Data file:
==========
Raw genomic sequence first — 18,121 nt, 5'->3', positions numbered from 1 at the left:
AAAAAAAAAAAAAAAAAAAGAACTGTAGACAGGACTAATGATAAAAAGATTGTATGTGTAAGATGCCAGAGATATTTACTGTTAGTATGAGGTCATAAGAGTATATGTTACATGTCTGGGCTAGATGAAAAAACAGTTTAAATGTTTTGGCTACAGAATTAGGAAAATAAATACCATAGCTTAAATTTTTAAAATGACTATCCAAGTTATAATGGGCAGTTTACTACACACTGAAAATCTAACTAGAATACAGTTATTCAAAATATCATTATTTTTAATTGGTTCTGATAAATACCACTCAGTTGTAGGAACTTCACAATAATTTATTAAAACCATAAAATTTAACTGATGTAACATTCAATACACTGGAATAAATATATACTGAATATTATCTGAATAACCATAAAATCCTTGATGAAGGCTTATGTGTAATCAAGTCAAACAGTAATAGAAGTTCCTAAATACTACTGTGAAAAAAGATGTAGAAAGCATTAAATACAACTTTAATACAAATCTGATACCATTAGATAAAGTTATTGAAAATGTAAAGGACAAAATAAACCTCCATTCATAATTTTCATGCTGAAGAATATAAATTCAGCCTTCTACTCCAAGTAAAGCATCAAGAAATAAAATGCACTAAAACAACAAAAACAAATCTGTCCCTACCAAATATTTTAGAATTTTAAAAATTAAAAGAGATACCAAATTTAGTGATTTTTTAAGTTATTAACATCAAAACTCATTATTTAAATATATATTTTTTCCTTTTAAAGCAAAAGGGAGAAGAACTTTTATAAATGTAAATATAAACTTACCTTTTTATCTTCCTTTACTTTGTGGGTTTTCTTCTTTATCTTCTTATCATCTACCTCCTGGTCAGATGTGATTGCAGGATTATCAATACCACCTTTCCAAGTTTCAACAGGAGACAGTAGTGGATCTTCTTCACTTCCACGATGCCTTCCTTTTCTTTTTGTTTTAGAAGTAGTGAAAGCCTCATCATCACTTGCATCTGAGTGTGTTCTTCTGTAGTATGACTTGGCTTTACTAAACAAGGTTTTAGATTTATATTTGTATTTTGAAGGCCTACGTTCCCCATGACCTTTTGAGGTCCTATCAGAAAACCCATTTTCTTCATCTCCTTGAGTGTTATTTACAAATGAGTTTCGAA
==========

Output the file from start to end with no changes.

Raw genomic sequence first — 18,121 nt, 5'->3', positions numbered from 1 at the left:
AAAAAAAAAAAAAAAAAAAGAACTGTAGACAGGACTAATGATAAAAAGATTGTATGTGTAAGATGCCAGAGATATTTACTGTTAGTATGAGGTCATAAGAGTATATGTTACATGTCTGGGCTAGATGAAAAAACAGTTTAAATGTTTTGGCTACAGAATTAGGAAAATAAATACCATAGCTTAAATTTTTAAAATGACTATCCAAGTTATAATGGGCAGTTTACTACACACTGAAAATCTAACTAGAATACAGTTATTCAAAATATCATTATTTTTAATTGGTTCTGATAAATACCACTCAGTTGTAGGAACTTCACAATAATTTATTAAAACCATAAAATTTAACTGATGTAACATTCAATACACTGGAATAAATATATACTGAATATTATCTGAATAACCATAAAATCCTTGATGAAGGCTTATGTGTAATCAAGTCAAACAGTAATAGAAGTTCCTAAATACTACTGTGAAAAAAGATGTAGAAAGCATTAAATACAACTTTAATACAAATCTGATACCATTAGATAAAGTTATTGAAAATGTAAAGGACAAAATAAACCTCCATTCATAATTTTCATGCTGAAGAATATAAATTCAGCCTTCTACTCCAAGTAAAGCATCAAGAAATAAAATGCACTAAAACAACAAAAACAAATCTGTCCCTACCAAATATTTTAGAATTTTAAAAATTAAAAGAGATACCAAATTTAGTGATTTTTTAAGTTATTAACATCAAAACTCATTATTTAAATATATATTTTTTCCTTTTAAAGCAAAAGGGAGAAGAACTTTTATAAATGTAAATATAAACTTACCTTTTTATCTTCCTTTACTTTGTGGGTTTTCTTCTTTATCTTCTTATCATCTACCTCCTGGTCAGATGTGATTGCAGGATTATCAATACCACCTTTCCAAGTTTCAACAGGAGACAGTAGTGGATCTTCTTCACTTCCACGATGCCTTCCTTTTCTTTTTGTTTTAGAAGTAGTGAAAGCCTCATCATCACTTGCATCTGAGTGTGTTCTTCTGTAGTATGACTTGGCTTTACTAAACAAGGTTTTAGATTTATATTTGTATTTTGAAGGCCTACGTTCCCCATGACCTTTTGAGGTCCTATCAGAAAACCCATTTTCTTCATCTCCTTGAGTGTTATTTACAAATGAGTTTCGAA